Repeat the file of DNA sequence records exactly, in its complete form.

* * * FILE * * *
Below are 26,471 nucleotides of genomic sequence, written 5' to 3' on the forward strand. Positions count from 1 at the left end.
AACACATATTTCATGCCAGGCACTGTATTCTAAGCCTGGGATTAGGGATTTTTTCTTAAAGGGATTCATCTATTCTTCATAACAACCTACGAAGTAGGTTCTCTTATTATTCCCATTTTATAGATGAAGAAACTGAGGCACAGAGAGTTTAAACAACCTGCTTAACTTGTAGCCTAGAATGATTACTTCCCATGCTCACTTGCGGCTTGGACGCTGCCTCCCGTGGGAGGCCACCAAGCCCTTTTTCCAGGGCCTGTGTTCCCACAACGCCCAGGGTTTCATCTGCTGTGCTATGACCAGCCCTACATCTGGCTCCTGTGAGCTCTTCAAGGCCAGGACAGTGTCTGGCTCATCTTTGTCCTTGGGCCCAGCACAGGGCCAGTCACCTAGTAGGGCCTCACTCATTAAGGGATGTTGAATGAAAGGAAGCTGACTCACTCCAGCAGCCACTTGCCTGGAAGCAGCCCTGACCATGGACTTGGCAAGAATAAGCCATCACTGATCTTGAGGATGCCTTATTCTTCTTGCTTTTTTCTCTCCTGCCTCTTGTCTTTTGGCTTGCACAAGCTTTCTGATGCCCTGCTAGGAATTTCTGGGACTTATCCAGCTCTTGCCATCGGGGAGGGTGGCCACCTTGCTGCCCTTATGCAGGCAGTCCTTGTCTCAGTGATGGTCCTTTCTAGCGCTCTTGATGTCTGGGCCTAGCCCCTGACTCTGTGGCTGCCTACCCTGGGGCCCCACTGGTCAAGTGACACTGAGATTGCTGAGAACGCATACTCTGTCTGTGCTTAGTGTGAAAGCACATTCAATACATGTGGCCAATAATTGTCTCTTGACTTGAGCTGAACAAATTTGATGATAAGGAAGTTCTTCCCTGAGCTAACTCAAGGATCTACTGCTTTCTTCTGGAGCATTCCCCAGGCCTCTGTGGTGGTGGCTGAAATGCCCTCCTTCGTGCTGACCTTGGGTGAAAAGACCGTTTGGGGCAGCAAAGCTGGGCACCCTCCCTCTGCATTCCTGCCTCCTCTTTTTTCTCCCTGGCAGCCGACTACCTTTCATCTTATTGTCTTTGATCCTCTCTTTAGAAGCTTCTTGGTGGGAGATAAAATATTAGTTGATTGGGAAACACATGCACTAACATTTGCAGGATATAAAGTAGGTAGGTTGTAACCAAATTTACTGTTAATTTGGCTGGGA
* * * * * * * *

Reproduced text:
Below are 26,471 nucleotides of genomic sequence, written 5' to 3' on the forward strand. Positions count from 1 at the left end.
AACACATATTTCATGCCAGGCACTGTATTCTAAGCCTGGGATTAGGGATTTTTTCTTAAAGGGATTCATCTATTCTTCATAACAACCTACGAAGTAGGTTCTCTTATTATTCCCATTTTATAGATGAAGAAACTGAGGCACAGAGAGTTTAAACAACCTGCTTAACTTGTAGCCTAGAATGATTACTTCCCATGCTCACTTGCGGCTTGGACGCTGCCTCCCGTGGGAGGCCACCAAGCCCTTTTTCCAGGGCCTGTGTTCCCACAACGCCCAGGGTTTCATCTGCTGTGCTATGACCAGCCCTACATCTGGCTCCTGTGAGCTCTTCAAGGCCAGGACAGTGTCTGGCTCATCTTTGTCCTTGGGCCCAGCACAGGGCCAGTCACCTAGTAGGGCCTCACTCATTAAGGGATGTTGAATGAAAGGAAGCTGACTCACTCCAGCAGCCACTTGCCTGGAAGCAGCCCTGACCATGGACTTGGCAAGAATAAGCCATCACTGATCTTGAGGATGCCTTATTCTTCTTGCTTTTTTCTCTCCTGCCTCTTGTCTTTTGGCTTGCACAAGCTTTCTGATGCCCTGCTAGGAATTTCTGGGACTTATCCAGCTCTTGCCATCGGGGAGGGTGGCCACCTTGCTGCCCTTATGCAGGCAGTCCTTGTCTCAGTGATGGTCCTTTCTAGCGCTCTTGATGTCTGGGCCTAGCCCCTGACTCTGTGGCTGCCTACCCTGGGGCCCCACTGGTCAAGTGACACTGAGATTGCTGAGAACGCATACTCTGTCTGTGCTTAGTGTGAAAGCACATTCAATACATGTGGCCAATAATTGTCTCTTGACTTGAGCTGAACAAATTTGATGATAAGGAAGTTCTTCCCTGAGCTAACTCAAGGATCTACTGCTTTCTTCTGGAGCATTCCCCAGGCCTCTGTGGTGGTGGCTGAAATGCCCTCCTTCGTGCTGACCTTGGGTGAAAAGACCGTTTGGGGCAGCAAAGCTGGGCACCCTCCCTCTGCATTCCTGCCTCCTCTTTTTTCTCCCTGGCAGCCGACTACCTTTCATCTTATTGTCTTTGATCCTCTCTTTAGAAGCTTCTTGGTGGGAGATAAAATATTAGTTGATTGGGAAACACATGCACTAACATTTGCAGGATATAAAGTAGGTAGGTTGTAACCAAATTTACTGTTAATTTGGCTGGGA